Editors note: David Lawrence of Miami, the former publisher of The Miami Herald, is one of the state’s leading crusaders for children. As head of the The Children’s Movement of Florida, he lobbies hard for better early childhood education, health care and more. The organization’s website is a hub for teaching children as well as their parents how to read and write and understand mathematics and hygiene. Here is an edited transcript of his remarks to the League of Women Voters of Collier County — a talk he had to deliver via phone because brushfires closed Interstate 75 that day.
For years I have admired the League of Women Voters. You represent the very best of the American ethos. You are fighters for what is right in our republic, beginning with everyone having the right to vote, and being able to do so with ease and respect.
I have been coming to Collier for a half-century now and have seen this county becoming much more populous and more beautiful.
When many people think of Naples, they see sandy beaches, manicured lawns and beautiful homes (made possible by the highest per capita income in the state), plus the national treasures that are the Big Cypress National Preserve and the Everglades.
What also comes to my mind is your growing diversity. Your 80,000 children were born in 118 countries; more than half of your students are children of color, and almost half come from homes where English is not the first language). Undeniably, many of your children are in very poor shape.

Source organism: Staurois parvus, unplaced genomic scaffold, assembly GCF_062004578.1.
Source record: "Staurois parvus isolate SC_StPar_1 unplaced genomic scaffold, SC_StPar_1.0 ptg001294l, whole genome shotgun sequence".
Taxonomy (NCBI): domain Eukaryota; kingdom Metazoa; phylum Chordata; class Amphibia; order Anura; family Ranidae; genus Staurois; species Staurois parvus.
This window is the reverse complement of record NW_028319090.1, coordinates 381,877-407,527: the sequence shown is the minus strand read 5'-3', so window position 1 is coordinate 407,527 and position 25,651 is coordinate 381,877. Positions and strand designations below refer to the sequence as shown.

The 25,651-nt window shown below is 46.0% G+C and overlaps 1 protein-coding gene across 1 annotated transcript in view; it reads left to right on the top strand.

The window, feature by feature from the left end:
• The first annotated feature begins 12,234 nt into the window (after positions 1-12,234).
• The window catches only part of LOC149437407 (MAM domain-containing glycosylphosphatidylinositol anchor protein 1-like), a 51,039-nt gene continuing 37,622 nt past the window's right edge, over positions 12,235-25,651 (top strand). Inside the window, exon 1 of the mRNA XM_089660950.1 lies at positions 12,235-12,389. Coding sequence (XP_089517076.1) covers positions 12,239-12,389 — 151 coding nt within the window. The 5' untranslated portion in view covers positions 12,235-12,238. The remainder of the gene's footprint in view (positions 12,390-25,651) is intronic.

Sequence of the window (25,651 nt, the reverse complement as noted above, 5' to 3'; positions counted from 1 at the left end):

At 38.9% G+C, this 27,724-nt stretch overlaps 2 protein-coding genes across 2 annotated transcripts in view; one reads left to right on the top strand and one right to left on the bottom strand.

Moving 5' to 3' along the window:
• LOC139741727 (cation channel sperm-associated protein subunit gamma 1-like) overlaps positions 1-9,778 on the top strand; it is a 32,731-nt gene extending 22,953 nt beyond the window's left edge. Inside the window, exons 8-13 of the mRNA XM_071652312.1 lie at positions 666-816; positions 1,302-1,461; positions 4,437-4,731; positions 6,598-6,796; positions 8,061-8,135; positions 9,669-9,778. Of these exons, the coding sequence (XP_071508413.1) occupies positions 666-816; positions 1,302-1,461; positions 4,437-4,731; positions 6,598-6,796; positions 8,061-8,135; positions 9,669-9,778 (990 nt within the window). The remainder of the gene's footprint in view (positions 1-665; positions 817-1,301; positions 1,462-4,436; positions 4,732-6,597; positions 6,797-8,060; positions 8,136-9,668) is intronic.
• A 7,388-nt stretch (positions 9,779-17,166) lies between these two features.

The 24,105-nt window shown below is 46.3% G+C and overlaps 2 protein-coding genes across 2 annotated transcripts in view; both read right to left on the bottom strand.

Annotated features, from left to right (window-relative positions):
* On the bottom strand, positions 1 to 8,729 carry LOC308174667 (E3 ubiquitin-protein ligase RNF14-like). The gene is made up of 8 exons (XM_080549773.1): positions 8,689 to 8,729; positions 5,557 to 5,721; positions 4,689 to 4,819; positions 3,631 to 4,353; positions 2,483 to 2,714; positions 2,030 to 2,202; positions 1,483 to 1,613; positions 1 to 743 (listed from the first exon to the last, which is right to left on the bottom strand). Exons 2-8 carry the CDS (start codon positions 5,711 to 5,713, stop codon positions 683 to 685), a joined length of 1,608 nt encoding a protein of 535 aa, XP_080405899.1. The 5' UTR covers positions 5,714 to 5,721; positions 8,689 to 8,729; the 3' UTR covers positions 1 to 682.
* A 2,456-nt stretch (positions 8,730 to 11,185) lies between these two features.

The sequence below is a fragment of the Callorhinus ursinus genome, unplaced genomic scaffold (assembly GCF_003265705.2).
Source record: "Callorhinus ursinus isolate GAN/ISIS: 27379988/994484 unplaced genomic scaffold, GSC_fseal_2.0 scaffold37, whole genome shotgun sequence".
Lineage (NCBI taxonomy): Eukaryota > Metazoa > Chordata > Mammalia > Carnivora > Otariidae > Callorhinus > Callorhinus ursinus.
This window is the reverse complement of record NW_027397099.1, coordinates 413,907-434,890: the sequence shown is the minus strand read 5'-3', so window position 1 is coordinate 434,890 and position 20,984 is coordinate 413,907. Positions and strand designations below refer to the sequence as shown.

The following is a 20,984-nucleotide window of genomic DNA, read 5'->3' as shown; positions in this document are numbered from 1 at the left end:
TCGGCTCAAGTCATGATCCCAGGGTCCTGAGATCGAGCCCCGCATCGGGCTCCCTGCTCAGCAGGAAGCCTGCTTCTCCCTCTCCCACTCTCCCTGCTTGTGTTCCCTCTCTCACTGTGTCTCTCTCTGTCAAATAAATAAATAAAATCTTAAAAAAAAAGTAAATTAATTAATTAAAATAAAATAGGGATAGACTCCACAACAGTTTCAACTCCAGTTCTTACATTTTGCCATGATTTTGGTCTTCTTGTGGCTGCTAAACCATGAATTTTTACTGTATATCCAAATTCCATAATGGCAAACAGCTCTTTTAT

I acknowledge quickly that you know far more than I about the 330,000 residents of Collier County and those 3,500 children born each year. But I know enough to tell you these two things, and more:
One: 47 percent of your third graders cannot read with minimal proficiency.
Two: Only half of your high school sophomores can read at grade level.
In the pursuit of trying to better understand this community, I read a week’s worth of the Naples Daily News. There I saw stories about the cost of deputies in Collier County’s elementary schools, another about a mother who is accused of hiding drugs in her 2-year-old’s shoe, and yet another about three elementary students who face charges of intentionally burning land, and still another about three separate domestic violence arrests in just one day.
All remind me of the imperative of getting the early years right.
Meanwhile, the national research tells me these three things:
1: That 85 percent of brain growth occurs by age 3.